Tesla May Have Created a Problem to Itself with the Texan Model Y and 4680 Cells

I have already given autoevolution readers some examples of why Tesla and Elon Musk misunderstood the dangerous effects mass production can have, such as reproducing a mistake thousands of times. What about doing different products with the same name for the same market? Tesla also ignored standardization, and that will cost it dearly.
Tesla Model Y with 4680 cells will cannibalize sales of Fremont-made Model Y 12 photos
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Check the tweet embedded below. Dan Burkland shared that his wife finally has a VIN associated with her Tesla Model Y Performance. However, he’s not happy that it is not a car made at Giga Austin, with 4680 cells and a structural battery pack. Burkland wonders if they shouldn’t wait. That thought is not new.

Although Burkland is just a random customer, his doubts are the same as several Tesla clients also have. Most of them want the latest that the company can offer, even if that is not yet sufficiently tested and proven robust. These customers behave like they were buying a smartphone: only the newest technology will suffice.

Some of them are refusing delivery of Tesla vehicles that do not come with the AMD Ryzen chip and a lithium-ion 12V battery. Check any Tesla group or forum, and you will see these discussions there. It was only natural that people willing to buy a Model Y would think in the same way about 4680 batteries.

When Elon Musk announced that Giga Austin would also manufacture the Model Y for some parts of the U.S. while Fremont would take care of other states, mainly on the West Coast, it seemed logical that the cars made in both factories would follow the same specifications. Even in these conditions, it would not surprise us if people preferred those made in Texas concerned with the low quality of Fremont’s products.

Thanks to Tesla’s decision to make its Texan Model Y with 4680 cells and a structural battery pack, customers will be able to tell where their new EVs are made. The first Model Y with this construction was slated to be delivered by Giga Grünheide. When he talked about that, Musk said it would be "a radical redesign of the core technology of building a car."

With Tesla changing plans for its German factory as supermodels change clothes in a fashion show, the original idea of doing that in Europe also had to change: Tesla learned it would not have subsidies for a battery plant in Grünheide. On top of that, 4680 cell development was more difficult than the company predicted. With the EV maker’s communication skills and controversial strategies, we’re not sure it was even completed.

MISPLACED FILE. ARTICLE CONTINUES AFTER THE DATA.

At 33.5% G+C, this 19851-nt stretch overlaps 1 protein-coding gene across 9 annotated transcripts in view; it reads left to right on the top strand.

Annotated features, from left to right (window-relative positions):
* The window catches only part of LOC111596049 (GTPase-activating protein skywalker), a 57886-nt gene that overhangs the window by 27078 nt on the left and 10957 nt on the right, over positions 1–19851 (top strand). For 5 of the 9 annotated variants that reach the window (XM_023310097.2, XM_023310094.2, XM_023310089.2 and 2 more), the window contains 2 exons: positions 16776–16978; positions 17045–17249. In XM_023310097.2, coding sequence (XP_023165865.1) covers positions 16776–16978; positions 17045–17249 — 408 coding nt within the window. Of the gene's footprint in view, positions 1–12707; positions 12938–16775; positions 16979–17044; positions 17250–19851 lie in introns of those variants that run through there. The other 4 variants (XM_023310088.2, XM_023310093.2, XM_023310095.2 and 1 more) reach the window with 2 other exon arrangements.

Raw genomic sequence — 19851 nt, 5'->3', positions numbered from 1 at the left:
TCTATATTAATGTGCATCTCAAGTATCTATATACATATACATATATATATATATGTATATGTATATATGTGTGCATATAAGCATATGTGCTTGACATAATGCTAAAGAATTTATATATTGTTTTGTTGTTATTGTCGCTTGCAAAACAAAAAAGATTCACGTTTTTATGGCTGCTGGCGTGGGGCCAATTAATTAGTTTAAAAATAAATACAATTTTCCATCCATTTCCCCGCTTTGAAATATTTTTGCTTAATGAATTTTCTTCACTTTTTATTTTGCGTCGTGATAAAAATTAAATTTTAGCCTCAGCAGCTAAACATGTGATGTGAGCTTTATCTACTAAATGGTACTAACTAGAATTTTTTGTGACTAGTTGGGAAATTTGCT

Rumor has it that Tesla will sell the Model Y made in Texas with those cells. A while ago, the company celebrated producing one million units of these batteries, which would allow Tesla to produce a little more than 1,000 Model Ys. In other words, that’s far from enough for producing the electric crossover in regular numbers.

If Tesla really decides to deliver the first Model Y units made in Texas with the 4680 batteries, it will produce very different cars for the same market, even if they have the same names and appearance. That will make many of its customers cancel orders in an attempt to get the bigger cells. While wanting the latest tech may work with smartphones and tablets, it is a very bad idea with cars. Early adopters are the first ones to face issues.

If gadgets offer a reasonable risk – remember the Samsung Galaxy Note 7? – imagine cars. Vehicles are considered safety-critical machines. If anything goes wrong with them, people may die. That will not convince people wishing to be the first ones to drive the Tesla that represents "a radical redesign of the core technology of building a car." Wish them luck.

For Tesla shareholders, luck will not be enough. Selling a car in the same market with such deep differences will cause the more desirable one to eat up sales of the other. This process is called cannibalization, and it is widely known by the automotive industry. It seems Tesla decided to learn about it the hard way.

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About the author: Gustavo Henrique Ruffo
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Motoring writer since 1998, Gustavo wants to write relevant stories about cars and their shift to a sustainable future.
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